It’s been the sheer variety of the shows this year, I think – we’ve been lucky enough to collaborate in joint productions with a variety of companies as part of the World Shakespeare Festival, which have thrown some really left-field productions out there; they’ve not all been to everyone’s taste, but I think that’s what you get with variety. Anyone that saw Troilus and Cressida in the Swan, with the Wooster Group from New York, or the Russian A Midsummer Night's Dream (As You Like it) would have had quite a few preconceptions challenged. As for wholly RSC productions, we have shown a loose trilogy of Twelfth Night, Comedy and Tempest in the RST and at The Roundhouse – an unusual juxtaposition which again has altered notions. Shakespeare is big enough to make you take the time to think again, even after 400 years.

The company’s production of Matilda The Musical transferred to London in October 2011 and won seven Olivier awards this year, the highest ever number. Why do you think it’s been such a huge hit with both the critics and the public?
Great tunes, great jokes, great kids, great actors and the wonderful Tim Minchin. It’s just about the biggest feel-good factor I’ve had in the theatre. It’s just so good! Perhaps it reminds us that we grow up at our peril. And Trunchbull is everyone’s headmistress nightmare.

The RSC now has an extensive back catalogue of plays. Do you have a particular favourite?
I will narrow it down to three. Of RSC productions, I would cite Nigel Williams’s play Country Dancing that I saw in the Pit in 1986; Adrian Noble’s Pericles, with heartstoppingly wonderful music by Shaun Davey from 2002; and Greg Doran’s production of Written on the Heart from the Swan Theatre in 2011. Written transferred to London but sadly had to close early – shame on you, London theatregoers!

The company is currently producing The World Shakespeare Festival (April to November 2012) as part of London 2012 Festival. What has it been like to be involved in the biggest celebration of Shakespeare ever staged?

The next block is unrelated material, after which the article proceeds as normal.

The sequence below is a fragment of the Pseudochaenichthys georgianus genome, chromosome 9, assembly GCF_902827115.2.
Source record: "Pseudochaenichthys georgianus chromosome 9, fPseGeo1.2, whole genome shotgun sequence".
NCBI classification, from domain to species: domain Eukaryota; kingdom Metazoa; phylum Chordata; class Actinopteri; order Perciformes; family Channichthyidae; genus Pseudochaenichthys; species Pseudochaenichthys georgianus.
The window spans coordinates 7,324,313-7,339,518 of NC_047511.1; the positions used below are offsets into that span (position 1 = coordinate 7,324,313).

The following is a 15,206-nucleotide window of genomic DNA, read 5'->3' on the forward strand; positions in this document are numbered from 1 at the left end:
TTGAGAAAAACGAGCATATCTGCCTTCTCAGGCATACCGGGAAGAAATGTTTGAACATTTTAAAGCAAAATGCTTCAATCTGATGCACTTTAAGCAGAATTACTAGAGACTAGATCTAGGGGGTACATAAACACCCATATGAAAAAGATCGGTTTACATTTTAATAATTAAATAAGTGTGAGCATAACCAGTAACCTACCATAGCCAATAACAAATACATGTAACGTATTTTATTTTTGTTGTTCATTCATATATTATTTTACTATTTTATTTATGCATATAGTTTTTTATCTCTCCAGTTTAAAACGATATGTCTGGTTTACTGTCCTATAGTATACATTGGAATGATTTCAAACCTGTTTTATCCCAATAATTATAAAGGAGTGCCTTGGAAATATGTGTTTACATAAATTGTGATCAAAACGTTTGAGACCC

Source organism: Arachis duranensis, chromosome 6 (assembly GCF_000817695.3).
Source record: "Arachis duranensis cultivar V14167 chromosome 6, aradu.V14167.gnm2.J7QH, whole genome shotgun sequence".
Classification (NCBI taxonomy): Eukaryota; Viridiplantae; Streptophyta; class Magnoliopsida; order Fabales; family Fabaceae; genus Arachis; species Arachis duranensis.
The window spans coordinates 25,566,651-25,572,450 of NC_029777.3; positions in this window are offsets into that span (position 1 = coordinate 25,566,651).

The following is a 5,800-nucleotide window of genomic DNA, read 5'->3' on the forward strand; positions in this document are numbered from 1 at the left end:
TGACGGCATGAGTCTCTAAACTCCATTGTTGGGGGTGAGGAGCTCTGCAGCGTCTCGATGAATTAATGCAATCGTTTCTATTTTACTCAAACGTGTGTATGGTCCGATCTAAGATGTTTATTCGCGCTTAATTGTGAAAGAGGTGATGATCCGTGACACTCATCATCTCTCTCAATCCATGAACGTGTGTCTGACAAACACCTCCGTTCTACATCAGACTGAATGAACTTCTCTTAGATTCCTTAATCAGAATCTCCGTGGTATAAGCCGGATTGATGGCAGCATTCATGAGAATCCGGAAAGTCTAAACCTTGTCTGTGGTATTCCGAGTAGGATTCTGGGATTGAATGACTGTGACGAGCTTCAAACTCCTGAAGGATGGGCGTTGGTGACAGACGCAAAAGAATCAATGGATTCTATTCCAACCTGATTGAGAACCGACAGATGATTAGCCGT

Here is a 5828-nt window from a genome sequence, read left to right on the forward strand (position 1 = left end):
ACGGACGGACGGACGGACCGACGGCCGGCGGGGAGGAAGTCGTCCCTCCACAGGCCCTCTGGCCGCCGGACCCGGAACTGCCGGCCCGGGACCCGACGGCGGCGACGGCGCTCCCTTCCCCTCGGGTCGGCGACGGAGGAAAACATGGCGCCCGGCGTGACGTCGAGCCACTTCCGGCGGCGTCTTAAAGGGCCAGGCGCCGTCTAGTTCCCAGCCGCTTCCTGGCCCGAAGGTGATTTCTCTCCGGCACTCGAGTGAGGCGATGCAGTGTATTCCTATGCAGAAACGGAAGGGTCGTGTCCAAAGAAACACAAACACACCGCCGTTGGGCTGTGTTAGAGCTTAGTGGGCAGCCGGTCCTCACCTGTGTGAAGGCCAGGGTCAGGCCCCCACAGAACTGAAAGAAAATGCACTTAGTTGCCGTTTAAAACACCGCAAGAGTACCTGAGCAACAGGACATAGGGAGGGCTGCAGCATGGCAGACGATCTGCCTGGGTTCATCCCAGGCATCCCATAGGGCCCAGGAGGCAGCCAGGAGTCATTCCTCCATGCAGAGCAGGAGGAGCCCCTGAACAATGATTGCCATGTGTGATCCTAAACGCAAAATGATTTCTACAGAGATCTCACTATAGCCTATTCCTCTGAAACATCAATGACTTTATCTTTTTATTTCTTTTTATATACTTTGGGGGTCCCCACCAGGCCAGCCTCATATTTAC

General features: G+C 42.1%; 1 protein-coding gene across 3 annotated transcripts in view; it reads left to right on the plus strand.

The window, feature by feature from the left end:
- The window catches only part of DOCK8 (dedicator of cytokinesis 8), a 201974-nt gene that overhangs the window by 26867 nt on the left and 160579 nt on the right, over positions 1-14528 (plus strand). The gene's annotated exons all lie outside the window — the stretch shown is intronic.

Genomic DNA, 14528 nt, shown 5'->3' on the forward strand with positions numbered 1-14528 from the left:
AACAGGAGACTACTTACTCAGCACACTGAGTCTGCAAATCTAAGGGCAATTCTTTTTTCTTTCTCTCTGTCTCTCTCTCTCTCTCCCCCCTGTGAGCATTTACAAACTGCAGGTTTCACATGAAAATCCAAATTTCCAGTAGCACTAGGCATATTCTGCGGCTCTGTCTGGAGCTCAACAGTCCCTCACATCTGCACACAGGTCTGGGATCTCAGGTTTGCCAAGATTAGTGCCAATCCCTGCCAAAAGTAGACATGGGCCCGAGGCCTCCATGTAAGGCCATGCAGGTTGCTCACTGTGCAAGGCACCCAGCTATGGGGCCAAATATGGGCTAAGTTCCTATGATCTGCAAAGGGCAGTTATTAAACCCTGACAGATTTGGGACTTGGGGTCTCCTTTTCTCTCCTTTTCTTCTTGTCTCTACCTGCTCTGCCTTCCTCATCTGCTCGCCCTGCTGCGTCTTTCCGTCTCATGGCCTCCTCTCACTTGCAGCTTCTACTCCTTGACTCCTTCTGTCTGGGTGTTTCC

It’s been exhilarating, but it has been a whirlwind, with shows dropping in and out of the repertoire with alarming regularity – just keeping track of things proved difficult. I finally found the tam tam that we lent to a Russian company six weeks ago just today; and who knows where the bagpipes we lent to the same show have gone? And at one point I just simply ran out of keyboards, something that’s not happened before. Fantastic, though to feel a link with colleagues at the National and the Globe, and in other companies too, and to perceive a tidal wave of Shakespeare.

"Michael Boyd has always said that education is at the heart of everything we do. Our education people are brilliant at making people realise that Shakespeare needn’t be an elitist, rarefied pastime."

Are you also involved in the RSC’s education work?
Not really, there is quite a large education department here, who drive projects themselves – I get involved when they need players for events generally. Michael Boyd has always said that education is at the heart of everything we do. Our education people are brilliant at making people realise that Shakespeare needn’t be an elitist, rarefied pastime.

You were a member of the Fine Arts Brass quintet from 1987 to 2002, a group noted for straddling genres from the Renaissance to the avant-garde. What is your favourite recording that you made with the group?
I always really enjoyed the new commissions. I enjoyed the challenge of a piece of music arriving, with the usually following stages of wondering how I would get around the tuba part, followed by wondering how we would get around the music together, and indeed get it together, followed by working to actually play the music rather than just playing the notes. Favourite recording, paradoxically, was of a romantic Sextet by Oskar Boehme (standard brass quintet, but an additional trumpet). But of the really new stuff, I loved Philip Wilby’s Classic Images. Giles Swayne’s A Memory of Sky was great too – he can write a tuba part!